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“You Are Amazing,” Prez Tells Class of 2024

With a virtual convocation, Reed College welcomes new students to campus to begin the intellectual odyssey of a lifetime.

By Chris Lydgate ’90 | August 25, 2020

There was no procession. No brass band. No robes. But there was an unmistakable sense of resilience, gratitude, and hope as Reed College welcomed the Class of 2024 to campus yesterday with a virtual Convocation that emphasized both the challenges and the opportunities of this unprecedented historical moment.

“You are amazing,” President Audrey Bilger told the new students via Zoom. “You have faced many challenges and have overcome formidable obstacles to make it to this day, and you belong at Reed. As you enter this community, know that we care about you and have faith in your future.”

She urged them to cultivate an attitude of “radical mindfulness” in protecting the community against the coronavirus. “We must create new habits and reinforce them again and again and again. We are not helpless, and we are not alone. . . . Believe in yourself, and believe in Reed.”

While the ceremony was conducted online, campus was buzzing with energy as students moved into dorm rooms and prepared themselves for classes that are a mix of online, hybrid, and in-person.

Official figures won’t be available for a couple of weeks, but the unofficial tally is 397 new students (371 first-years and 26 transfers), which puts preliminary enrollment at 1,430 students. In comparison, last year Reed had 394 first-years, 14 transfers, and an enrollment of 1,471.

Professors and staff worked heroically over the summer to transform campus for this day. Dorms were converted to single-room occupancy only—no doubles or triples. (The number of students living on campus has shrunk accordingly to 685, down from a usual census of 990; as a result, more students are living off campus.) 

Three tents (known as Earth, Wind, and Fire) sprang up on the north side of Eliot Hall so that more classes can be held in the fresh air. Another tent appeared on the Quad to expand the dining capacity of Commons (thank you, Bon Appétit). Ventilation systems have been beefed up to improve airflow wherever possible. Basketball courts have been turned into classrooms. An entire residence hall has been designated as quarantine space.

The preparations go far beyond the physical dimensions. Some dorms will host “pods” where first-year students who are taking the same classes will be grouped together—for example, students taking Psych 101 might live in Foster III—as a way to reduce the risk of transmission and promote a sense of community. Meanwhile, professors have been busy mastering new technology and new strategies to deepen the learning experience for students from all walks of life, whether the classes be online, hybrid, or in-person.

Reed is testing every student, professor, and staff member for Covid-19. Physical distancing is required throughout campus, and masks are required in all classrooms and common spaces. (For more details, check out our Covid-19 webpage.)

Despite these efforts, it would be foolish to ignore the hobgoblins of uncertainty gnawing at every student in the nation. Vice President and Dean of Admission Milyon Trulove spoke directly to this concern. 

I know that some of you still feel your hands hovering over the eject button. You may wrestle with doubt. Doubt will beg for space in your psyche. Did you do this college thing right? Did you make a mistake by being here? Did you make a mistake by taking this class online? Did you make a mistake being at Reed?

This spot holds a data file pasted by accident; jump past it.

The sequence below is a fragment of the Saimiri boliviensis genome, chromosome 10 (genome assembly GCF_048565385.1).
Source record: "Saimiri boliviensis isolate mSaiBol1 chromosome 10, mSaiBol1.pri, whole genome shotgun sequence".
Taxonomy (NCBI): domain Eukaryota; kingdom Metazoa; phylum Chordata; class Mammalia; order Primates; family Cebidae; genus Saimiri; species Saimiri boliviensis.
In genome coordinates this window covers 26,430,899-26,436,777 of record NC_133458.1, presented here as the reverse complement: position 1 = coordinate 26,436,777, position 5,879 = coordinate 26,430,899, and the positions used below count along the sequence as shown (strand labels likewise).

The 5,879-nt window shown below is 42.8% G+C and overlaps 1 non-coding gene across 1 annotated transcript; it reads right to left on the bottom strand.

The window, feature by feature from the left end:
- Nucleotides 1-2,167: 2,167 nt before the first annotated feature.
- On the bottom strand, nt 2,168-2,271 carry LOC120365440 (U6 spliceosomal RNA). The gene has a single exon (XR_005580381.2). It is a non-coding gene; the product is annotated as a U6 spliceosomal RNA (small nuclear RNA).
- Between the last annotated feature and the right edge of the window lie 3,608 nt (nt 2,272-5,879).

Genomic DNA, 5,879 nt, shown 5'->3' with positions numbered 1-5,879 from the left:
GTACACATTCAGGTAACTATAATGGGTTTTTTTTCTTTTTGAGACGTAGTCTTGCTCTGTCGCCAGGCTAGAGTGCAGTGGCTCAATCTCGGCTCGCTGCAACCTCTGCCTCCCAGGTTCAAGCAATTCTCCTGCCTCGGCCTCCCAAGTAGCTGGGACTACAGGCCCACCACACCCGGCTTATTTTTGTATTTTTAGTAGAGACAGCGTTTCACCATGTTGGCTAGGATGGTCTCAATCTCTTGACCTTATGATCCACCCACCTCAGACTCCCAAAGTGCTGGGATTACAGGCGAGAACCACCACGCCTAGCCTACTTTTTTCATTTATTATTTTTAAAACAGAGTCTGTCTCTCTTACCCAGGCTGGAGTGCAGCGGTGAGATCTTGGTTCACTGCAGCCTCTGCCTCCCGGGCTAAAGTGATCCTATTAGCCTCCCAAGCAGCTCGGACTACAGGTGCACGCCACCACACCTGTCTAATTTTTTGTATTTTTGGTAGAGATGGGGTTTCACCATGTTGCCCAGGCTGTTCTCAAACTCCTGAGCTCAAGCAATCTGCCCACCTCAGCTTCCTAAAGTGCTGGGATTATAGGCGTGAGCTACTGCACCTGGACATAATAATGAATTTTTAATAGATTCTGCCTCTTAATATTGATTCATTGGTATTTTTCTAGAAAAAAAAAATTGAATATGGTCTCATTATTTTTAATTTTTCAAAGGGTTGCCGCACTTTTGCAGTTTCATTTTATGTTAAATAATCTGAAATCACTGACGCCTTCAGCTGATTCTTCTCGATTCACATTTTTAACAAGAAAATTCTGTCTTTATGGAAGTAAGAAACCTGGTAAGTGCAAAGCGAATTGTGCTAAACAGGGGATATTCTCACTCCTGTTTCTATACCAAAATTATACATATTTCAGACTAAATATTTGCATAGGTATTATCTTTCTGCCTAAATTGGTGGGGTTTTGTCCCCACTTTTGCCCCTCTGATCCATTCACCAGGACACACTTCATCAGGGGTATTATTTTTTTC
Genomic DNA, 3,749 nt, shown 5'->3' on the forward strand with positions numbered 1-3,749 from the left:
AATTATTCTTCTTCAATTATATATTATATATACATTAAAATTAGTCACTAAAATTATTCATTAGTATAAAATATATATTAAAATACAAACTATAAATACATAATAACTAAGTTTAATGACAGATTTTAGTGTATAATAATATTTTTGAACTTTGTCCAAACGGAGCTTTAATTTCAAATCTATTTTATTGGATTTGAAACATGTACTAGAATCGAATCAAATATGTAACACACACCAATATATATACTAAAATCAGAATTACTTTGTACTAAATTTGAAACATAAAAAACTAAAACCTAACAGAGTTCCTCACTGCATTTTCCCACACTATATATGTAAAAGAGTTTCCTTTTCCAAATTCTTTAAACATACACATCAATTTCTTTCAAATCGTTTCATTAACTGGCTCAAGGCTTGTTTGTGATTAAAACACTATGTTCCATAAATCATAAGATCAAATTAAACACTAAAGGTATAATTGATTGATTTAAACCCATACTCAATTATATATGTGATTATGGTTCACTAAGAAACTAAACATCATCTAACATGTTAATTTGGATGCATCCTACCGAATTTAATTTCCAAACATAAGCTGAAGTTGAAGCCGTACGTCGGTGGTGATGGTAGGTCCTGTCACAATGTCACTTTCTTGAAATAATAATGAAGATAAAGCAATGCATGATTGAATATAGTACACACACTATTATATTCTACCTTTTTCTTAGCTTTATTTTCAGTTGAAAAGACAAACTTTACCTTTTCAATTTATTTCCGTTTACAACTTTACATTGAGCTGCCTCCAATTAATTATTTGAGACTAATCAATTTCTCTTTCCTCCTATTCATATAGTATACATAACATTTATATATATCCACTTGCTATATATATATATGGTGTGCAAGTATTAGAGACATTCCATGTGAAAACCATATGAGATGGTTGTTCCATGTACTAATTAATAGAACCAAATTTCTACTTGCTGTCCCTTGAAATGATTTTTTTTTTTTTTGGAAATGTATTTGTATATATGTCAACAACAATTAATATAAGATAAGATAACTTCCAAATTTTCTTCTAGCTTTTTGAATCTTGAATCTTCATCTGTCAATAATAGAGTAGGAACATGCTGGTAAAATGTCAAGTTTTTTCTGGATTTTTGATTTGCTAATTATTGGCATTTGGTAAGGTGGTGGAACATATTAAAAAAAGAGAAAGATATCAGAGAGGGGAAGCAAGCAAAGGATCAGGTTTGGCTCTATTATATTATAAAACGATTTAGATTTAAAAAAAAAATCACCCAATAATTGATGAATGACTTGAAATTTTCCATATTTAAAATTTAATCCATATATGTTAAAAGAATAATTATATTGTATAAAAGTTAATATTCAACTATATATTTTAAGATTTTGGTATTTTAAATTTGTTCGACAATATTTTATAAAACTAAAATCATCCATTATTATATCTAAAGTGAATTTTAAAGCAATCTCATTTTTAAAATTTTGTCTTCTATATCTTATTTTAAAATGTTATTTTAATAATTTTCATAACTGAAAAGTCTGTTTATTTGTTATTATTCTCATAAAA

Now, I know something that most others may not. After spending the last year with every one of you, I know what got you here wasn’t simply your grades. It wasn’t only your test scores. It wasn’t just the nice things your recommenders said about you—although they said some pretty nice things. 
 
While in high school, this world has thrown everything at you: gun violence in the hallways, a political news cycle that will *not* stop, the ceaseless hurtful critique and cynicism disguised as real talk or advocacy that plagues our social media, physical brutality inflicted against black and brown and trans folks and other gender and ethnic minorities, rising temperatures, hostile weather patterns, and now… the ’rona.
 
This world threw everything at you during your four years as a high school student. And what did you do? You exhibited hope. And strength. And endurance. In your application you told us that you dreamed of a better future. You told us you had a role to play in what this world would become. You decided to join this venture with us, and in hope.
 
So I invite you to commit. Double down. Own this experience, invest in this experience. And in four years you’ll look back and say ‘That’s just the path I took.’
 

Other speakers at Convocation included:

  • Karnell McConnell-Black, VP for Student Life (“Call me Dr. K”)
  • Al Chen ’21, President of the Student Body
  • Apoorva Mangipudi ’21, Vice President of the Student Body
  • Prof. Mary James, Dean for Institutional Diversity
  • Prof. Kathy Oleson, Dean of the Faculty

The ceremony ended on a hopeful note. “I know it still feels weird to wear face coverings and observe physical distancing,” President Bilger said. “Our longing for connection makes us want to show our full range of expressions and be physically close to one another. Just know, this won’t last forever. There will come a time once again when we are able to unmask, shake hands, hug, dance, sing, and all be together on campus. We will get there sooner, if we practice mindful caring for one another now.”

Classes begin next week.

 

Tags: Campus Life, Covid-19, Editor's Picks, Institutional